United States: SEC Director Hinman's Remarks Confirm That Ether And Bitcoin Are Not Securities

On June 14, 2018, speaking at the Yahoo Finance All Markets Summit: Crypto event in San Francisco, William Hinman, Director of the SEC's Division of Corporation Finance, made news when he definitively stated that neither bitcoin (BTC) nor ether (ETH) are securities and that offers and sales of these cryptocurrencies are not securities transactions. He also indicated that even though the initial issuance of a digital asset may have represented a securities offering, once the asset is no longer controlled by a central authority or used primarily to purchase goods or services on a functioning network, it may not make sense to regulate the digital asset as a security.

Discussing ether, Hinman emphasized the decentralized structure of the Ethereum Network, which creates and transmits ether tokens amongst its users worldwide and is not controlled or maintained by a central authority. The SEC reached these conclusions after observing that ether does not have a "key third-party actor" making decisions and noting that the SEC does not see the types of "information asymmetries" that might exist with investment contracts that rely upon the efforts of a sponsor or promoter. He added that ether's highly decentralized governance structure and the openness of ether developer conferences reinforces this view. Hinman confirmed that this analysis and conclusion also apply to bitcoin, and provided a series of factors to be used to analyze whether any particular digital asset offering should be considered an "investment contract" under the test outlined in SEC v. W.J. Howey Co.1

Hinman's remarks provide clear criteria for when a digital asset offering may not be an "investment contract" under the Howey test. In contrast to the majority of SEC comments and news releases about cryptoassets over the last year, beginning with the DAO Investigative Report in July 2017,2 Hinman's remarks did not focus on what market participants must not do. Instead, he provided a relatively optimistic summary of the SEC's efforts to encourage financial innovation and capital formation in this space while the agency also maintains its enforcement focus on potentially fraudulent offerings. He also noted that the disclosure regime of the U.S. federal securities laws remains a valuable tool to eliminate significant informational asymmetries between promoters of digital asset offerings and potential investors.

Among our other primary takeaways from the remarks were:

  1. A digital asset that was part of an offering of securities may become, over time, something other than a security. Hinman distinguished the initial funding phase of a project, which could take the form of an exempt offering of securities, from later sales of digital assets that represent currency or otherwise have utility value for a functioning network. This second phase of a digital asset's development would not benefit from regulation as a security if it is sold to be used only to purchase a good or service available through the network on which it was created.
  2. A digital asset will be a security under the Howey test if it was offered as part of an investment contract in which a central enterprise maintains the asset and its network and promotes its value.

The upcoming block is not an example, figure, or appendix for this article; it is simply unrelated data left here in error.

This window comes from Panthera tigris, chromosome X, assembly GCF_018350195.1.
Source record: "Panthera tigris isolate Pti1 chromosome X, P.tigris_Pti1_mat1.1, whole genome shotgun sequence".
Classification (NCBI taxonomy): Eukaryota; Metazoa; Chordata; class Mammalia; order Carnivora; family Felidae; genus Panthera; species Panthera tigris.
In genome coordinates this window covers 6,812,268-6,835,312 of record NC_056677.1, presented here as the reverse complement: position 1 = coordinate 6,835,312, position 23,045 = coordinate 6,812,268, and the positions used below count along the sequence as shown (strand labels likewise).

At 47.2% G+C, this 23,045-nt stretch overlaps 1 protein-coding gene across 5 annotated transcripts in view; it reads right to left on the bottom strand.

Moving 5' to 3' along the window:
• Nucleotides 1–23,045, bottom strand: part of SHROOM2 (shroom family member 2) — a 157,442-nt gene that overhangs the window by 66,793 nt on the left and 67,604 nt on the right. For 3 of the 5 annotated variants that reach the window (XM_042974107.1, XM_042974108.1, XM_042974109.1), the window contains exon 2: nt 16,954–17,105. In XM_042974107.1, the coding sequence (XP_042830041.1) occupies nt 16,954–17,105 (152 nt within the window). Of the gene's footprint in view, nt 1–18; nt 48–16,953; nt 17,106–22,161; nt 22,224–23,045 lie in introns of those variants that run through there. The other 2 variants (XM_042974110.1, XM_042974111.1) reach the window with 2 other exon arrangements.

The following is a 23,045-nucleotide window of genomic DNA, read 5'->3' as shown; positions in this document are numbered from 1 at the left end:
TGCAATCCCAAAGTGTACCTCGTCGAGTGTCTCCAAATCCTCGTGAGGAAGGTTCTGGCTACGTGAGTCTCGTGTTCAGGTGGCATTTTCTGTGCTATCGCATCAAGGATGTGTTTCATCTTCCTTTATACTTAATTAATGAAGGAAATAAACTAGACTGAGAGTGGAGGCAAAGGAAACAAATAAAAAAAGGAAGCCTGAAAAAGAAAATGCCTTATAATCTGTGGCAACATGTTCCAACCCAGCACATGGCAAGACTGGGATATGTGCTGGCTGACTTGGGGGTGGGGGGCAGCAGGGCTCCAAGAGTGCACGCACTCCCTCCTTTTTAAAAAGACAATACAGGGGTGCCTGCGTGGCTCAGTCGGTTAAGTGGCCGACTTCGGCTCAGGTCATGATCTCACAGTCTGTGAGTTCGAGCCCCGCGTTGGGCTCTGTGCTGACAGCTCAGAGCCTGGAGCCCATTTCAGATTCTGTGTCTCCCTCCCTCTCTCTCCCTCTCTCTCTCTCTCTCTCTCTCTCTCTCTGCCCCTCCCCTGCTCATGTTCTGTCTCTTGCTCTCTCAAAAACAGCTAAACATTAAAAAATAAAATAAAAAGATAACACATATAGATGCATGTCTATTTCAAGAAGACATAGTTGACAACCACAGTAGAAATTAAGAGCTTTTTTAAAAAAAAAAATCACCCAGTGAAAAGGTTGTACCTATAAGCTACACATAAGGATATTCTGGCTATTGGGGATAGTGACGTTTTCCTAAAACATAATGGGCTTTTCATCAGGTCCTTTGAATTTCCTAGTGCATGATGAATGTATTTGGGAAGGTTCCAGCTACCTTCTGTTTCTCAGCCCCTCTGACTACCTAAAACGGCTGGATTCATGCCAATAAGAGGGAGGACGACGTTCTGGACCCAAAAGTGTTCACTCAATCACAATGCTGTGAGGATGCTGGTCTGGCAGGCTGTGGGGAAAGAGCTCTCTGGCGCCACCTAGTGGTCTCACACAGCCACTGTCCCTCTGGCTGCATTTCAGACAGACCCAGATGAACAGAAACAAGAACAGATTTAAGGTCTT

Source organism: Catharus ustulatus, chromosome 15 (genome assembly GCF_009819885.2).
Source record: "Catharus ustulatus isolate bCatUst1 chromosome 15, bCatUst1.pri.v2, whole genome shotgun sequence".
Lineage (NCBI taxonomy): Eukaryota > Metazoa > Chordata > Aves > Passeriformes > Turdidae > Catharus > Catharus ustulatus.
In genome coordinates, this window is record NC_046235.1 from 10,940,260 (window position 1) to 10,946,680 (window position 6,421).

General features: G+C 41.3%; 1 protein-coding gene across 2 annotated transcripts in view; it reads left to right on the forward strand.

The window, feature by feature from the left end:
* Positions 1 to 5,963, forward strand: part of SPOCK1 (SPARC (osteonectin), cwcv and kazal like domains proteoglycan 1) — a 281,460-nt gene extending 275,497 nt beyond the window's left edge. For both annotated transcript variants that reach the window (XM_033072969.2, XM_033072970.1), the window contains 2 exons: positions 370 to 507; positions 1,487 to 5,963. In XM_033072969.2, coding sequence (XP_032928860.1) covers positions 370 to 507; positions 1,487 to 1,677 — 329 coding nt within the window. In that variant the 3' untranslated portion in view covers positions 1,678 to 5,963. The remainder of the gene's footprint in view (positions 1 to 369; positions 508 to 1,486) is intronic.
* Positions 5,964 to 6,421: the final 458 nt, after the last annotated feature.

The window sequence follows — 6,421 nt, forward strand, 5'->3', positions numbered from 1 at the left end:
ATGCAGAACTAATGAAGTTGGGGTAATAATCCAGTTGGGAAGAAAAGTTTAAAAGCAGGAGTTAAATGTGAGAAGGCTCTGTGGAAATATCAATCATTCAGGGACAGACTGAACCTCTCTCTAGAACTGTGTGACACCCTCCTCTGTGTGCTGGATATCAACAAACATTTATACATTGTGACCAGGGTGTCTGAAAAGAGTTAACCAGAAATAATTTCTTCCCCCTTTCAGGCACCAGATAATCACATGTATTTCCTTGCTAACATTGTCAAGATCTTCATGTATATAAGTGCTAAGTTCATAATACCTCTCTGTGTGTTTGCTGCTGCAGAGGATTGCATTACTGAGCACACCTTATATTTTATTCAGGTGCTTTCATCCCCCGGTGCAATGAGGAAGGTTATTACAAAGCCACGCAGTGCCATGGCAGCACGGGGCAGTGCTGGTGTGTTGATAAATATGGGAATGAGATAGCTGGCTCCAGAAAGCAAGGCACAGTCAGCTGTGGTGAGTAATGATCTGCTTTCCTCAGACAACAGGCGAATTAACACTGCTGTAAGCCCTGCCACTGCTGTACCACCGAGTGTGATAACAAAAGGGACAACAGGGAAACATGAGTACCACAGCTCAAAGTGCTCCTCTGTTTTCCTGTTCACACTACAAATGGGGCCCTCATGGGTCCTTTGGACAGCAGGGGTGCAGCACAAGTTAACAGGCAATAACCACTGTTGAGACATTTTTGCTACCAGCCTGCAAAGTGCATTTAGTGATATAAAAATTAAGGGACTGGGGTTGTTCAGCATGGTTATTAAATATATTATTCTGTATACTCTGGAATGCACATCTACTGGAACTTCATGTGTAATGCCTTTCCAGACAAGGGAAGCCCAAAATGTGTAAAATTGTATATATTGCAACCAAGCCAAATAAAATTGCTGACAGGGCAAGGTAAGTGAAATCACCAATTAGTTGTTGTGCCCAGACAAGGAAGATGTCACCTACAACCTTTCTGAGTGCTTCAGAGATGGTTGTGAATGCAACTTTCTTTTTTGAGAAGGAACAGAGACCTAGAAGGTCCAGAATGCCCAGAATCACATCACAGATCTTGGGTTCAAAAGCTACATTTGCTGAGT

3. When analyzing a digital asset offering as a potential security, the inquiry should primarily focus on (i) how the efforts of others affect the value of the digital asset and (ii) the manner in which the promoters marketed and sold the investment.
  4. Hinman confirmed that the Howey test is essential for the SEC's efforts to regulate the ICO market and that most coins or tokens offered in ICOs should be regulated as securities. He added that a detailed facts and circumstances analysis of the economic realities of any potential securities offering, including ones using a simple agreement for future tokens (SAFT), will be necessary.

Hinman did not explain what specific criteria should be used to determine whether a digital asset is "decentralized" or "not controlled by a central authority," but he did indicate that the SEC is "prepared to provide more formal interpretive or no-action guidance about the proper characterization of a digital asset in a proposed use."

Hinman's published remarks included a non-exhaustive list of factors that should be considered when assessing whether a particular digital asset transaction is a securities offering. The primary consideration under the Howey test, whether a third party drives the expectation of a return, always depends on the facts and circumstances at hand, but Hinman's published speech suggested that promoters and their counsel should also ask questions such as the following:

  1. Is there a person or group whose efforts play a significant role in the development and maintenance of the digital asset and its potential increase in value?
  2. Has this person or group retained a stake in the digital asset and are they motivated to expend efforts to cause an increase in value in the digital asset?
  3. Has the promoter raised more than what is needed to establish a functional network, and will it use those funds to support the value of the tokens or to increase the value of the enterprise?
  4. Are purchasers seeking a return on their investment? Is the instrument marketed and sold to the general public or to potential users of the network at a reasonable market price?
  5. Does application of the federal securities laws make sense? Do informational asymmetries exist between the promoters and purchasers of the digital asset?
  6. Does anyone other than the promoter exercise governance rights or exert influence?